California may not be best-known for its bubbly, but thanks in large part to Schramsberg’s efforts more than 40 years ago, there are a good handful of producers who make world-class sparkling wine in our backyard today.
Founded in 1862 by Jacob Schram, a German immigrant, the German grapes, riesling and gewürztraminer, as well as zinfandel, were grown and made into still wines. Along with the help of Chinese laborers, he blasted into the mountain and created two extensive caves that are still vital for aging.
Schramsberg was sold in 1912, seven years after Schram’s death, and winemaking ceased on the estate. It went through several ownership changes before Jack and Jamie Davies packed up their 2½ sons — the youngest, Hugh, was still in the oven — and left Los Angeles for Napa Valley with a vision to make the best sparkling wine outside of Champagne.
The Davieses did their homework, looking to the Champenois for guidance and got the best equipment, but one problem remained. While there was plenty of riesling on the property, chardonnay or pinot noir were nowhere to be found.
So, Jack Davies made a deal with Robert Mondavi, who was at the time still at Charles Krug with his brother, Peter, to trade riesling for some of their chardonnay. The Mondavi brothers had their famous parting of the ways, but Peter Mondavi honored the trade and the Schramsberg’s first wine, a blanc de blancs, was born with the 1965 vintage. Two years later, a blanc de noirs was made.
In 1972, there was a mysterious phone call from the State Department asking the Davieses to deliver 13 cases of wine to Travis Air Force Base. Without being given a who, where or why, they made the drive and delivered the wine to a plane on the tarmac.
Soon enough, they found out that their pride and joy was being used for a toast to peace during a State Department dinner given in honor of Chinese Premier Chou En-lai in Beijing. Schramsberg has since been served by every administration, Republican and Democrat.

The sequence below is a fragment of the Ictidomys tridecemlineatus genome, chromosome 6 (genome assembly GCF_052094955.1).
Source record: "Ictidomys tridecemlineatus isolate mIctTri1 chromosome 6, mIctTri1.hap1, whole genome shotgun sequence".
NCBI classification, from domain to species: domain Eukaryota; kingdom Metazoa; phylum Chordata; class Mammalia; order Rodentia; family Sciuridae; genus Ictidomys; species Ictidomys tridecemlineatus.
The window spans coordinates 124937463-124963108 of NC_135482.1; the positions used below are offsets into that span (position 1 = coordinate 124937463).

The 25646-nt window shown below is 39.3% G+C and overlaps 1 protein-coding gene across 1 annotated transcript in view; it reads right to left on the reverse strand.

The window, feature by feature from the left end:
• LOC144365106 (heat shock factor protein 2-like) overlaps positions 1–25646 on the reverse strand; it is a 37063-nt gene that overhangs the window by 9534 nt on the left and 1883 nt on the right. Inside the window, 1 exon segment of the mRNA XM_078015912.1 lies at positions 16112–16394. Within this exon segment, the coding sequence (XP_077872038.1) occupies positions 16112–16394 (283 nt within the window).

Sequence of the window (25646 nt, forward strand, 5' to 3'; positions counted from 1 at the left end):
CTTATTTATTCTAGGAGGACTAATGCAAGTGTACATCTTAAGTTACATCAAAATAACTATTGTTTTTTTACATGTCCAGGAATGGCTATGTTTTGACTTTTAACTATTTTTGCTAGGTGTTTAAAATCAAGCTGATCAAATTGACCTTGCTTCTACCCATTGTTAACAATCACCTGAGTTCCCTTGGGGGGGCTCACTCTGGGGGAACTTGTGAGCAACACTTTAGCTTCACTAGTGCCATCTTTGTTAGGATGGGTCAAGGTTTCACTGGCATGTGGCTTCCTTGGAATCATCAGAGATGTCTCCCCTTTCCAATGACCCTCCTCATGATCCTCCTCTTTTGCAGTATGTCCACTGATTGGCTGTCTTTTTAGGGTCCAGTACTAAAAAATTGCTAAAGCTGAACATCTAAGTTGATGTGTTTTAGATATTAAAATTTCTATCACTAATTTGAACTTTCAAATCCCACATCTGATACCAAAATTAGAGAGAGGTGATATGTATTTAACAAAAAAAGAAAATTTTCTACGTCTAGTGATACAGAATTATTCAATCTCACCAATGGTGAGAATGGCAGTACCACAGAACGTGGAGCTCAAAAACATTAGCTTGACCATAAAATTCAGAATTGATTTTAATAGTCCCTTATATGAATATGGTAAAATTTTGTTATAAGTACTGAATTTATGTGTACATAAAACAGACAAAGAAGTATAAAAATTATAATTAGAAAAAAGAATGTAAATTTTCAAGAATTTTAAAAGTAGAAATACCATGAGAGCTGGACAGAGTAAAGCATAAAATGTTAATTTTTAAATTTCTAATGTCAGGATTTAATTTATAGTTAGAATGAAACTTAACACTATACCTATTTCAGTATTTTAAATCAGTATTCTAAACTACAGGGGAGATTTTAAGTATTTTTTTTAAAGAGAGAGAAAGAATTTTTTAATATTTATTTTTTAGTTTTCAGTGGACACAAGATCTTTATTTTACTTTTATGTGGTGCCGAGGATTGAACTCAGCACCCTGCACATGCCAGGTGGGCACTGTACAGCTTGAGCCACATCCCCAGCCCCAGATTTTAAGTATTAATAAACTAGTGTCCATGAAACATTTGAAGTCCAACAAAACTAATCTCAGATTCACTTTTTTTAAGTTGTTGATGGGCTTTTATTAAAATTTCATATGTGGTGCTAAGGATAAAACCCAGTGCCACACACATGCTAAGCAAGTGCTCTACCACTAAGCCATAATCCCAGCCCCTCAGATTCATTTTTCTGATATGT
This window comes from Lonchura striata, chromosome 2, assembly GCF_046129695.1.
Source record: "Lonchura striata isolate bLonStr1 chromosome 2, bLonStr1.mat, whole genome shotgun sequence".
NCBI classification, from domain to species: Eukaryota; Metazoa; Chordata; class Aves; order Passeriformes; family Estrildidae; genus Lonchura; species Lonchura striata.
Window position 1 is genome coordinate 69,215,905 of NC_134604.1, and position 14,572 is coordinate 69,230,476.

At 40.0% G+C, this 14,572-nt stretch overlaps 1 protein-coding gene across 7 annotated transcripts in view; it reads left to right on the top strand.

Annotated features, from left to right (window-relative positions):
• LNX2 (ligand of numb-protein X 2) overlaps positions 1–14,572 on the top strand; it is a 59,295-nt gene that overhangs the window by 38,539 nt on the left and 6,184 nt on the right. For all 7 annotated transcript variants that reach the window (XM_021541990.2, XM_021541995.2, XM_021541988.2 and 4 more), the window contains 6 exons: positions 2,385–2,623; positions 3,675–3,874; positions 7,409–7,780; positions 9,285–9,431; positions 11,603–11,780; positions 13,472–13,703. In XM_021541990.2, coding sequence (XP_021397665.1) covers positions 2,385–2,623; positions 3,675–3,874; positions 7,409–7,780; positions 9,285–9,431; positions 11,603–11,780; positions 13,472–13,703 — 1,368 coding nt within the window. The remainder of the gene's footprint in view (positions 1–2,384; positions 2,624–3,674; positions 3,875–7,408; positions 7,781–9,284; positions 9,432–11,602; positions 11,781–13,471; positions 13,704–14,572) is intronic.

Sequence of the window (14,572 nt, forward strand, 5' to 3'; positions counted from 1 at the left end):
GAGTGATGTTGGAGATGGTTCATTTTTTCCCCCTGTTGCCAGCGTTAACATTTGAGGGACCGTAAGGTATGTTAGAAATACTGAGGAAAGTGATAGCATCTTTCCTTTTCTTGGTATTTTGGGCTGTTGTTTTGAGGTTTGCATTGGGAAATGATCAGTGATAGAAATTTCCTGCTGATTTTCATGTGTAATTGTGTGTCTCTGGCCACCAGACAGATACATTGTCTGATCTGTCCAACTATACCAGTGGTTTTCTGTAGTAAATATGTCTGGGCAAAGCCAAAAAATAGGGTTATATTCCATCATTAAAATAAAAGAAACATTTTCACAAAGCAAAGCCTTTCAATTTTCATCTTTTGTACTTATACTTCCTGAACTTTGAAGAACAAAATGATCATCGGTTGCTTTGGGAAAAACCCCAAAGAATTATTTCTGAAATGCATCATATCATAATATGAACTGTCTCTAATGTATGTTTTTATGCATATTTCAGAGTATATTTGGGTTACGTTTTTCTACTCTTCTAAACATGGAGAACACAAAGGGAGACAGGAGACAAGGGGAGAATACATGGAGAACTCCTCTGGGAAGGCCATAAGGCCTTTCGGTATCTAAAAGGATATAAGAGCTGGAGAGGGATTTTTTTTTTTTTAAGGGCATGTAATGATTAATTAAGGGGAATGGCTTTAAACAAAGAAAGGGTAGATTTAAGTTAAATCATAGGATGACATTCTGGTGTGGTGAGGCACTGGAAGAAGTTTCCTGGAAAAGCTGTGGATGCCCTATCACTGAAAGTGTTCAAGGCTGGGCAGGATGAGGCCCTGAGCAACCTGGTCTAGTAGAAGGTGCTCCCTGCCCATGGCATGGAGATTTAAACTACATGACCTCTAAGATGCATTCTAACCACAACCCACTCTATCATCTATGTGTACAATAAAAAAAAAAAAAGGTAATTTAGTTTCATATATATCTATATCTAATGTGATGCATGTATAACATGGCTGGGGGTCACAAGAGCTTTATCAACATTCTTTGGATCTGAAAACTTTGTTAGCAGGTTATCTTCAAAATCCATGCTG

The Davies’ influence cannot be understated. Their efforts have inspired people from all over the world to make sparkling wine in California. From vintage dating the cuvées to extended aging time, Schramsberg pushed the boundaries in California sparkling wine production. In 1992, J. Schram, the first California tête de cuvee was released. Today, this $100 bottle of wine is on par with many of its compatriots from Champagne.
Today, Schramsberg makes six sparkling wines, plus a few extras that are only available in the winery tasting room.
Since the mid-’90s, cabernet sauvignon and other Bordeaux grapes have been planted on the historic Schramsberg property and in 2004, the first J. Davies Diamond Mountain Cabernet Sauvignon (2001) was released. Schramsberg is on schedule to release two pinot noirs some time next year.
Despite the more recent efforts, the Schramsberg name clearly hinges on its sparkling wines. It is nearly 40 years since Barbara Walters held up the ’69 Blanc de Blancs in Tiananmen Square on ABC News, yet few would argue that Schramsberg not only set but remains the standard for California sparkling wine.
Pamela S. Busch is the owner of Skrewcap.com, founder of CAV Wine Bar and a Bay Area wine consultant. Please submit your questions to Pamela@Skrewcap.com.